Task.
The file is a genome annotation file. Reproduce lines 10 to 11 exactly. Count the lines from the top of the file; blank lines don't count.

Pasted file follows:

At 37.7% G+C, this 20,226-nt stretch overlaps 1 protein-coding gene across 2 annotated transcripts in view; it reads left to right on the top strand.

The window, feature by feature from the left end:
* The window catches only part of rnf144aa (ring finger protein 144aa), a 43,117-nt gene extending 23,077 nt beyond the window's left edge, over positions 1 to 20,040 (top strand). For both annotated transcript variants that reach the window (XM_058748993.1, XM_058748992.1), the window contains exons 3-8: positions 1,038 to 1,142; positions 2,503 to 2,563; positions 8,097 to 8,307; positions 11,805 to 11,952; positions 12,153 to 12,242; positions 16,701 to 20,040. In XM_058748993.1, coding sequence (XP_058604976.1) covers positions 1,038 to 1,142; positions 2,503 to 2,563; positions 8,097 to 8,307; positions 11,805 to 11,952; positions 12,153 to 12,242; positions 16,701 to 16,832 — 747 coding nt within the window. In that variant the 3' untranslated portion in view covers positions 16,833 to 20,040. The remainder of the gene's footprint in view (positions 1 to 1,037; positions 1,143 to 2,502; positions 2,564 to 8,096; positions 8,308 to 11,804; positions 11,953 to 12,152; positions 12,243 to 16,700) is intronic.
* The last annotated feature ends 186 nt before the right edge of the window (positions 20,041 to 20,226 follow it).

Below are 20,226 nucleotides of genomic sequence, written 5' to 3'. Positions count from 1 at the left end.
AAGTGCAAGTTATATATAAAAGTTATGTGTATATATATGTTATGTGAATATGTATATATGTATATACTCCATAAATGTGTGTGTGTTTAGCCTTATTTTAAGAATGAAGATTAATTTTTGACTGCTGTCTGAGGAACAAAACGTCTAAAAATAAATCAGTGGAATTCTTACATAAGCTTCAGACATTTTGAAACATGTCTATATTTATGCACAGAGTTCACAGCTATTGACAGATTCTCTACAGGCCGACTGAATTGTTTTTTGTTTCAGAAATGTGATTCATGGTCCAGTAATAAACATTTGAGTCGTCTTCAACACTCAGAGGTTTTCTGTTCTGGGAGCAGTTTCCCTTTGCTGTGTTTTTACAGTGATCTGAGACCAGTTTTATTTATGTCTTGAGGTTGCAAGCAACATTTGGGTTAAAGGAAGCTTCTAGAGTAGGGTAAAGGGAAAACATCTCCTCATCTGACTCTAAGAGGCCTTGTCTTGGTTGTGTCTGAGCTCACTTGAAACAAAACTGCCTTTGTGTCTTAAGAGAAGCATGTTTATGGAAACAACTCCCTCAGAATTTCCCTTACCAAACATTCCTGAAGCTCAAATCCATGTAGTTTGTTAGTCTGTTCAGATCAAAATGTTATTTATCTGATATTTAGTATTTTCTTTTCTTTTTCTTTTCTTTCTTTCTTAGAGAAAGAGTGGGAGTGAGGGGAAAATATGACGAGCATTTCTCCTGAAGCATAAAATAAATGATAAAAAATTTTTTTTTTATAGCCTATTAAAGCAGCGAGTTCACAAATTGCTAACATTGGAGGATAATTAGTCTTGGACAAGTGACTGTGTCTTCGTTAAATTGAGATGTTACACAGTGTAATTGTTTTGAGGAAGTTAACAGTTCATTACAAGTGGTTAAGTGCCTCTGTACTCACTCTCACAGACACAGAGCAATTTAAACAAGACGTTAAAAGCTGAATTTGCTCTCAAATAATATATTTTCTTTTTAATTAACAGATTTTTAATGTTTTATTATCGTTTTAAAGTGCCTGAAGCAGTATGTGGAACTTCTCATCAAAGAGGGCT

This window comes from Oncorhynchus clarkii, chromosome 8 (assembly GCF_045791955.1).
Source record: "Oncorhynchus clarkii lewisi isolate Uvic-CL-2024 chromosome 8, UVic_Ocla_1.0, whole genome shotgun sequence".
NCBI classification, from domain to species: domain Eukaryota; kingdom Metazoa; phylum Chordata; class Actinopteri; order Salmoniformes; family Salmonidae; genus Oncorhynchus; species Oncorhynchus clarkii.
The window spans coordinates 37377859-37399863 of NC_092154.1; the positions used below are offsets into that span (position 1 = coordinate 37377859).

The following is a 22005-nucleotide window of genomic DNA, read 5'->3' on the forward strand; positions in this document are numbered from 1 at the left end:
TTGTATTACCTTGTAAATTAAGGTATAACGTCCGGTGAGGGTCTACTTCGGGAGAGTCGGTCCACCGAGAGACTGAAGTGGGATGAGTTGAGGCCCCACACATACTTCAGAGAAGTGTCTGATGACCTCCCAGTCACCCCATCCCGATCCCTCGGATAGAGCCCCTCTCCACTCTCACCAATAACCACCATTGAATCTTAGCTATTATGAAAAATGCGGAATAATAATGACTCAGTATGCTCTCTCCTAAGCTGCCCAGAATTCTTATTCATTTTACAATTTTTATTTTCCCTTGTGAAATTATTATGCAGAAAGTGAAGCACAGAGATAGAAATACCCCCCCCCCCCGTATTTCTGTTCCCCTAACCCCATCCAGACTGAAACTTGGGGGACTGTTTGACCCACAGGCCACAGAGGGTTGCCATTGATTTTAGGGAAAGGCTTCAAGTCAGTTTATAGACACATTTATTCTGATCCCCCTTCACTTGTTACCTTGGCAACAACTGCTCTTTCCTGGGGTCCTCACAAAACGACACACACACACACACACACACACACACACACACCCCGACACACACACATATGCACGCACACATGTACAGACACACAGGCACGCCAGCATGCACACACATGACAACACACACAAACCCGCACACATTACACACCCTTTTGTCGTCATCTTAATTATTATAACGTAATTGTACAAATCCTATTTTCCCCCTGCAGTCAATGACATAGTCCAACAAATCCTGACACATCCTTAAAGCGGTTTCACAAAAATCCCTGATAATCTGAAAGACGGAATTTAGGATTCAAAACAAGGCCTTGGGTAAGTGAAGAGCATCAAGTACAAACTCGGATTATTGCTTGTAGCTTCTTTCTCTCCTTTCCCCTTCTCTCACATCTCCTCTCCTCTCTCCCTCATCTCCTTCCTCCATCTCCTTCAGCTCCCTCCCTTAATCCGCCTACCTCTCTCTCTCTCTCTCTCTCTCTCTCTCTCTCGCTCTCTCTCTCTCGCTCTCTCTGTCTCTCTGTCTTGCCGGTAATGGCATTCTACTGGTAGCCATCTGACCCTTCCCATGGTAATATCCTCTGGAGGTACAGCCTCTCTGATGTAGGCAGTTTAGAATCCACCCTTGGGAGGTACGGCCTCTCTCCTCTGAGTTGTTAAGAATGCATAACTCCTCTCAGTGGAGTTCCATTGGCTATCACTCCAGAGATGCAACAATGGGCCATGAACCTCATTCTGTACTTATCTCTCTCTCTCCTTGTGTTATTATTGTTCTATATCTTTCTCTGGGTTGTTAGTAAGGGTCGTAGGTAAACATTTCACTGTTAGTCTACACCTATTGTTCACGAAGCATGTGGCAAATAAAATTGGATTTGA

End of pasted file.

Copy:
The window spans coordinates 37377859-37399863 of NC_092154.1; the positions used below are offsets into that span (position 1 = coordinate 37377859).

The following is a 22005-nucleotide window of genomic DNA, read 5'->3' on the forward strand; positions in this document are numbered from 1 at the left end: